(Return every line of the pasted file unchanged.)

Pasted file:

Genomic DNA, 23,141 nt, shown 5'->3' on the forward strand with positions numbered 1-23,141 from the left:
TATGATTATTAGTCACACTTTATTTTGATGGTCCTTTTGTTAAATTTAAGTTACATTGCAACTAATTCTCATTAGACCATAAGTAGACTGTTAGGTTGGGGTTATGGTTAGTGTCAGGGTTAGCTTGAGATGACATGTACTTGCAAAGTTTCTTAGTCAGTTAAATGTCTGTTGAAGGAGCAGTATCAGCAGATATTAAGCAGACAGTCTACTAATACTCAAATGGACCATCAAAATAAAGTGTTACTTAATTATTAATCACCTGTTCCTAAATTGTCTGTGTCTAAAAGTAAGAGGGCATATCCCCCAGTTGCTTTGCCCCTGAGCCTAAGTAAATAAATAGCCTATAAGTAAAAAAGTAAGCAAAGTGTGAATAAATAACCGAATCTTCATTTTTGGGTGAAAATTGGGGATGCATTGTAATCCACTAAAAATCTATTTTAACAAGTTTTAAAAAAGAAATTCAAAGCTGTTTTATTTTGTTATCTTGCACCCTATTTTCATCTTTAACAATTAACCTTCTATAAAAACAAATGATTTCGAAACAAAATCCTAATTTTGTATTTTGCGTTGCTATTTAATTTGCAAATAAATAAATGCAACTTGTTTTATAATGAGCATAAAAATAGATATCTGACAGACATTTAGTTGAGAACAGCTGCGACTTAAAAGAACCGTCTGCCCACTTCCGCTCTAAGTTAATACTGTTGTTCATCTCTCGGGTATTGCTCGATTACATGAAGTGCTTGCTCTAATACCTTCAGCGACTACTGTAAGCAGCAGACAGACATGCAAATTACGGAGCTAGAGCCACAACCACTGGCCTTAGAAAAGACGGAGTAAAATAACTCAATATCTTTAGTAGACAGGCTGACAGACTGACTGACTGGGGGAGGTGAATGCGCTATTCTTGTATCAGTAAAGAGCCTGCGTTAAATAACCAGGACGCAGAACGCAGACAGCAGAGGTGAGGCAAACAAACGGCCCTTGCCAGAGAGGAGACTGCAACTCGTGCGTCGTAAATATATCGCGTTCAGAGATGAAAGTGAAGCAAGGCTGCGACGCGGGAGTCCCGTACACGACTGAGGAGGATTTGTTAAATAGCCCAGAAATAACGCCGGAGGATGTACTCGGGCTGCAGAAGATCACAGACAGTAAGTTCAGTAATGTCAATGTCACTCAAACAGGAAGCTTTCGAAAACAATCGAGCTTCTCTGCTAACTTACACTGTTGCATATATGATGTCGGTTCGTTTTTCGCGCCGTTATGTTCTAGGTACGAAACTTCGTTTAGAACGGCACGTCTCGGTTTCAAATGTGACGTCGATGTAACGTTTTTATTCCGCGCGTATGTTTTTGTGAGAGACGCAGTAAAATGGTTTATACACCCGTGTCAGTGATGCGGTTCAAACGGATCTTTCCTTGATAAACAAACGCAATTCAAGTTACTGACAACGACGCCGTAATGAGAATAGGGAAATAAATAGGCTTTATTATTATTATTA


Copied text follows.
Genomic DNA, 23,141 nt, shown 5'->3' on the forward strand with positions numbered 1-23,141 from the left:
TATGATTATTAGTCACACTTTATTTTGATGGTCCTTTTGTTAAATTTAAGTTACATTGCAACTAATTCTCATTAGACCATAAGTAGACTGTTAGGTTGGGGTTATGGTTAGTGTCAGGGTTAGCTTGAGATGACATGTACTTGCAAAGTTTCTTAGTCAGTTAAATGTCTGTTGAAGGAGCAGTATCAGCAGATATTAAGCAGACAGTCTACTAATACTCAAATGGACCATCAAAATAAAGTGTTACTTAATTATTAATCACCTGTTCCTAAATTGTCTGTGTCTAAAAGTAAGAGGGCATATCCCCCAGTTGCTTTGCCCCTGAGCCTAAGTAAATAAATAGCCTATAAGTAAAAAAGTAAGCAAAGTGTGAATAAATAACCGAATCTTCATTTTTGGGTGAAAATTGGGGATGCATTGTAATCCACTAAAAATCTATTTTAACAAGTTTTAAAAAAGAAATTCAAAGCTGTTTTATTTTGTTATCTTGCACCCTATTTTCATCTTTAACAATTAACCTTCTATAAAAACAAATGATTTCGAAACAAAATCCTAATTTTGTATTTTGCGTTGCTATTTAATTTGCAAATAAATAAATGCAACTTGTTTTATAATGAGCATAAAAATAGATATCTGACAGACATTTAGTTGAGAACAGCTGCGACTTAAAAGAACCGTCTGCCCACTTCCGCTCTAAGTTAATACTGTTGTTCATCTCTCGGGTATTGCTCGATTACATGAAGTGCTTGCTCTAATACCTTCAGCGACTACTGTAAGCAGCAGACAGACATGCAAATTACGGAGCTAGAGCCACAACCACTGGCCTTAGAAAAGACGGAGTAAAATAACTCAATATCTTTAGTAGACAGGCTGACAGACTGACTGACTGGGGGAGGTGAATGCGCTATTCTTGTATCAGTAAAGAGCCTGCGTTAAATAACCAGGACGCAGAACGCAGACAGCAGAGGTGAGGCAAACAAACGGCCCTTGCCAGAGAGGAGACTGCAACTCGTGCGTCGTAAATATATCGCGTTCAGAGATGAAAGTGAAGCAAGGCTGCGACGCGGGAGTCCCGTACACGACTGAGGAGGATTTGTTAAATAGCCCAGAAATAACGCCGGAGGATGTACTCGGGCTGCAGAAGATCACAGACAGTAAGTTCAGTAATGTCAATGTCACTCAAACAGGAAGCTTTCGAAAACAATCGAGCTTCTCTGCTAACTTACACTGTTGCATATATGATGTCGGTTCGTTTTTCGCGCCGTTATGTTCTAGGTACGAAACTTCGTTTAGAACGGCACGTCTCGGTTTCAAATGTGACGTCGATGTAACGTTTTTATTCCGCGCGTATGTTTTTGTGAGAGACGCAGTAAAATGGTTTATACACCCGTGTCAGTGATGCGGTTCAAACGGATCTTTCCTTGATAAACAAACGCAATTCAAGTTACTGACAACGACGCCGTAATGAGAATAGGGAAATAAATAGGCTTTATTATTATTATTA